Coastal change: Overfishing and the death of the seaside
Tom Holland is joined by Dr Matthew Green for herring, wine, a tour of the disappeared and why Southend's past shouldn't be its future.
Tom Holland is joined by Dr Matthew Green for a programme that's all at sea.
Helen Castor is in Great Yarmouth where local people voted overwhelmingly for Brexit. One of their major gripes with Brussels was the detrimental impact they thought EU quotas had on the town's fishing industry. Dr James Barrett is an archaeologist who researches the medieval fishing communities of Britain and he reveals that, 800 years ago, the fishermen of Gt Yarmouth worked closely with their counterparts across the North Sea to bring in unimaginable quantities of herring - along with Britain's main supply of wine.
Earlier this year and just a few miles north of Great Yarmouth, villagers living in chalets on the cliffs at Hemsby were evacuated as the so-called "Beast from the East" tore into the unstable, sandy cliffs. Several of these properties have since been demolished, whie others have been the focus of a frantic attempt to protect them from the unforgiving sea. Such destruction is commonplace in the history of the East Coast. Geographer Sally Brown from the University of Southampton heads to East Yorkshire to meet Marcus Jecock from Historic England and find out how the North Sea has shaped the lives of people living nearby for centuries.
The British seaside resort has been an unloved place ever since package holidays took its clientele to sunnier climes overseas. Now funding bodies such as the Heritage Lottery Fund and the Arts Council have been investing in projects that seek to restore some of these places to their former glory. But how effective is this and does one seaside history fit every coastal resort? Guardian writer Tim Burrows goes home to Southend to ponder the death of the seaside.
A Pier production for BBC Radio 4.
A History of Coastal Change
It’s three months or more since the so called ‘beast from the East’ delivered its icy blast to Britain and pounded our North Sea coasts with high winds and tidal surges. The people of Hemsby, near Gt Yarmouth, are still clearing up. Seven chalet bungalows had to be demolished after the storms and one other was dragged back from the cliff edge.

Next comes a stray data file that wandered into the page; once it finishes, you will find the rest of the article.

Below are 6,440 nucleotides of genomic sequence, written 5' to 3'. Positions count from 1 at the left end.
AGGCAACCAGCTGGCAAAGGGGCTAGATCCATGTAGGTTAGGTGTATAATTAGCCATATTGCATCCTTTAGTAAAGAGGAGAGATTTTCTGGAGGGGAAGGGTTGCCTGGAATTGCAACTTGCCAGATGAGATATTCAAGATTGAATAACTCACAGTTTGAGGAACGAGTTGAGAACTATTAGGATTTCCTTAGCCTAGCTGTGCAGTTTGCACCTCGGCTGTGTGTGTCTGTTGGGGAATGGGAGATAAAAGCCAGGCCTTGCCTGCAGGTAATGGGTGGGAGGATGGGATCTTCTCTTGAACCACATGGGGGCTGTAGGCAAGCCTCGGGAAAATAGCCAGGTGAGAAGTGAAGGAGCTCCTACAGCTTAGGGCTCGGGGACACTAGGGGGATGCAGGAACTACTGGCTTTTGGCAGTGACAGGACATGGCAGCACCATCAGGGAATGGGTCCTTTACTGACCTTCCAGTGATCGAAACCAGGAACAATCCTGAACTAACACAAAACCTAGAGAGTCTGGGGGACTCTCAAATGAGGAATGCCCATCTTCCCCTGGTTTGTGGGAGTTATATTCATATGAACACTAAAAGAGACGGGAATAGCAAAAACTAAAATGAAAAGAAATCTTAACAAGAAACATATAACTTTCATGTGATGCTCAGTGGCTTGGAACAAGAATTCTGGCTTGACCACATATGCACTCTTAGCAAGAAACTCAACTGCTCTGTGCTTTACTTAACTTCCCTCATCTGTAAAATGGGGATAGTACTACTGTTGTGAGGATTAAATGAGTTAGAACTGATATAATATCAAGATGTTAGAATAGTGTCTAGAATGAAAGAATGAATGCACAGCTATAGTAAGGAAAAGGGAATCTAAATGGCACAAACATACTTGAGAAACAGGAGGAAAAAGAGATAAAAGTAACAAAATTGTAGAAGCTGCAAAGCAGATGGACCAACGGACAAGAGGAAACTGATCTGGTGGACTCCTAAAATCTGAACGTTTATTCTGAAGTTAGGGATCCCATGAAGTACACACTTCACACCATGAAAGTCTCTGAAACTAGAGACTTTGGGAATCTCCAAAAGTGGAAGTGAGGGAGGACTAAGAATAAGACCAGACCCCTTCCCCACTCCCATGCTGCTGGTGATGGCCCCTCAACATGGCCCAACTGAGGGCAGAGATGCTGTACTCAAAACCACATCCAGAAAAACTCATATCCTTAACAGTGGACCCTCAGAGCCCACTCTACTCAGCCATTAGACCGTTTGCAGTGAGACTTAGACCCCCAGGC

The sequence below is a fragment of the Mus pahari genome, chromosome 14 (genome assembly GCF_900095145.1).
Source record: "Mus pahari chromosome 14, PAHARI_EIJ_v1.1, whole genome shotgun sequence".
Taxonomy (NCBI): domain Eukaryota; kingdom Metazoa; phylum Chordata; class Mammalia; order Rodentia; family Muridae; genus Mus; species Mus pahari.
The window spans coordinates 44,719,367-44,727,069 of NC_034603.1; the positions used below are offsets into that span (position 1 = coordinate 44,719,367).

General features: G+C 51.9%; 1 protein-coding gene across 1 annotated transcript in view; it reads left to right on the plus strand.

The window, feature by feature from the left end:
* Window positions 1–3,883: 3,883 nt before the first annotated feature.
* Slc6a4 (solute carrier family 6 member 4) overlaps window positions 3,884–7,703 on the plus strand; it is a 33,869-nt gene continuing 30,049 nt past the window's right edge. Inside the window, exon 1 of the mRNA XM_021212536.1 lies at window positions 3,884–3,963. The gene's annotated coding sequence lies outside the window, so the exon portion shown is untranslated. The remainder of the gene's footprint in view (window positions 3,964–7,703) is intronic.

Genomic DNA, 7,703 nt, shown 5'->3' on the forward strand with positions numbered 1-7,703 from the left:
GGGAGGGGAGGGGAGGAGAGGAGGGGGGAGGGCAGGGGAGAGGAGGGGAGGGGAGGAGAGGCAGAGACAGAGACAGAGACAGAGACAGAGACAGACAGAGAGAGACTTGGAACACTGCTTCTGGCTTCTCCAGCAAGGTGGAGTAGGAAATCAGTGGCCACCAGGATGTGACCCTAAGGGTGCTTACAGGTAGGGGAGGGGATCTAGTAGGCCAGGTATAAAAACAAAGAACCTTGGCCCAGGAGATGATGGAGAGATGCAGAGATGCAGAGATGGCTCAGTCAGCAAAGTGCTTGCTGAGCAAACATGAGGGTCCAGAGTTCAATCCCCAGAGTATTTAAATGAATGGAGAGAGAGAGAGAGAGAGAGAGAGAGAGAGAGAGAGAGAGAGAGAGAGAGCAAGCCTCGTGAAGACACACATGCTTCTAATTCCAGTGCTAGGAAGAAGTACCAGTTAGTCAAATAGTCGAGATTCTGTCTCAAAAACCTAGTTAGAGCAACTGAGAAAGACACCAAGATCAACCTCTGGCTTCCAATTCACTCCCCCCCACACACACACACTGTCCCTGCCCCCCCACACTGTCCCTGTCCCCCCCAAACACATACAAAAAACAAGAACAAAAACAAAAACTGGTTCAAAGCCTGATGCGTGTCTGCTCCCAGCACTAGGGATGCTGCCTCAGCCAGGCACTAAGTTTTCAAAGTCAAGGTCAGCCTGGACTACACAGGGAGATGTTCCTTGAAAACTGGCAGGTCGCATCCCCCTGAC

Such events have happened throughout history and over the course of time entire towns and even cities have been lost. So, what was attitude of people living on the coast to this constant threat back in Medieval times?
Dr Sally Brown did her Phd closeby the old village of Kilnsea on the East Yorkshire coast which is now largely under the sea. There she met Dr Marcus Jecock who leads a team at Historic England which researches and cares for our coastal heritage.
Fishing, Fish Stocks and our links with Europe
Ever since Britain joined the EEC our fishing communities have felt betrayed over access to fish in our waters. Recent negotiations over Brexit have caused further disquiet as Britain could be part of a common European fisheries agreement for a year or two after we leave the EU. But how was fishing and the conservation of fish managed in the past? Helen Castor went to Great Yarmouth, once one of our most important fishing ports, to find out. There she met up with Dr James Barrett from the University of Cambridge.
Dr Barrett uses the archaeology of fish bones to compliment written sources to get a better understanding of what types of fish were once consumed, how they were caught and the trade that developed from this. Dr Barrett has shown that in the 12th and 13th centuries the herring industry in Great Yarmouth was carried out by Dutch fishermen who were based in the town and worked alongside local people. Furthermore, remarkably, there was a complete switch from consuming freshwater fish to sea-fish sometime around the 11th century and this has been picked up in archaeological studies like the one he carried out in York.
Top Town History
Heritage and Regeneration. Southend: a case study.
The task of regenerating the economies of our coastal towns is one of the biggest challenges facing government and funding bodies such as the Heritage Lottery Fund and Arts Council England In places such as Margate and Hastings a heritage and culture-led approach seems to be having results. But can this work all around the British coast? Writer Tim Burrows grew up in Southend on Sea and he worries that the individual geographies and histories of our seaside towns means that heritage might not always be a magic bullet.
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Making History is produced by Nick Patrick and is a Pier Production for BBC Radio 4